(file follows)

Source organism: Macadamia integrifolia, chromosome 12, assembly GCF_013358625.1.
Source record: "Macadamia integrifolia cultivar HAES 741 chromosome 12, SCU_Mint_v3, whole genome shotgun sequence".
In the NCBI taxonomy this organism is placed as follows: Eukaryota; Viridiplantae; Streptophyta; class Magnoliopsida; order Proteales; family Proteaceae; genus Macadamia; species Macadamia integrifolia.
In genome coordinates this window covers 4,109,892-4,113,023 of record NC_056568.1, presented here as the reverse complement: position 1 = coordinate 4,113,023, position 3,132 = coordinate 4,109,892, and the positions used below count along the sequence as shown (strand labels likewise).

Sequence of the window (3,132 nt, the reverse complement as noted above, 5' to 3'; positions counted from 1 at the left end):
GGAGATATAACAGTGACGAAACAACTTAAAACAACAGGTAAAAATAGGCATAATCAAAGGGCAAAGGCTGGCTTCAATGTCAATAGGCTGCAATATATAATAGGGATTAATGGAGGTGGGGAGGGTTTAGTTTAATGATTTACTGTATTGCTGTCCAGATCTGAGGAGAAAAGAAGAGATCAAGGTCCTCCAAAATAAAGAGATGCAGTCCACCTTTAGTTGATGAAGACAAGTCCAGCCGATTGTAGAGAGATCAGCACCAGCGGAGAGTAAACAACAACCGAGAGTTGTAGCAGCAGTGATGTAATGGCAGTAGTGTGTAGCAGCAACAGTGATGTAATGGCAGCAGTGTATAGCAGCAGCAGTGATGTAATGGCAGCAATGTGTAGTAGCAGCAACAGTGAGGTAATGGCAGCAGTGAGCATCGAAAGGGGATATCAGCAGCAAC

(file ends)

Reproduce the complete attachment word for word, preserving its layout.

Source organism: Macadamia integrifolia, chromosome 12, assembly GCF_013358625.1.
Source record: "Macadamia integrifolia cultivar HAES 741 chromosome 12, SCU_Mint_v3, whole genome shotgun sequence".
In the NCBI taxonomy this organism is placed as follows: Eukaryota; Viridiplantae; Streptophyta; class Magnoliopsida; order Proteales; family Proteaceae; genus Macadamia; species Macadamia integrifolia.
In genome coordinates this window covers 4,109,892-4,113,023 of record NC_056568.1, presented here as the reverse complement: position 1 = coordinate 4,113,023, position 3,132 = coordinate 4,109,892, and the positions used below count along the sequence as shown (strand labels likewise).

Sequence of the window (3,132 nt, the reverse complement as noted above, 5' to 3'; positions counted from 1 at the left end):
GGAGATATAACAGTGACGAAACAACTTAAAACAACAGGTAAAAATAGGCATAATCAAAGGGCAAAGGCTGGCTTCAATGTCAATAGGCTGCAATATATAATAGGGATTAATGGAGGTGGGGAGGGTTTAGTTTAATGATTTACTGTATTGCTGTCCAGATCTGAGGAGAAAAGAAGAGATCAAGGTCCTCCAAAATAAAGAGATGCAGTCCACCTTTAGTTGATGAAGACAAGTCCAGCCGATTGTAGAGAGATCAGCACCAGCGGAGAGTAAACAACAACCGAGAGTTGTAGCAGCAGTGATGTAATGGCAGTAGTGTGTAGCAGCAACAGTGATGTAATGGCAGCAGTGTATAGCAGCAGCAGTGATGTAATGGCAGCAATGTGTAGTAGCAGCAACAGTGAGGTAATGGCAGCAGTGAGCATCGAAAGGGGATATCAGCAGCAAC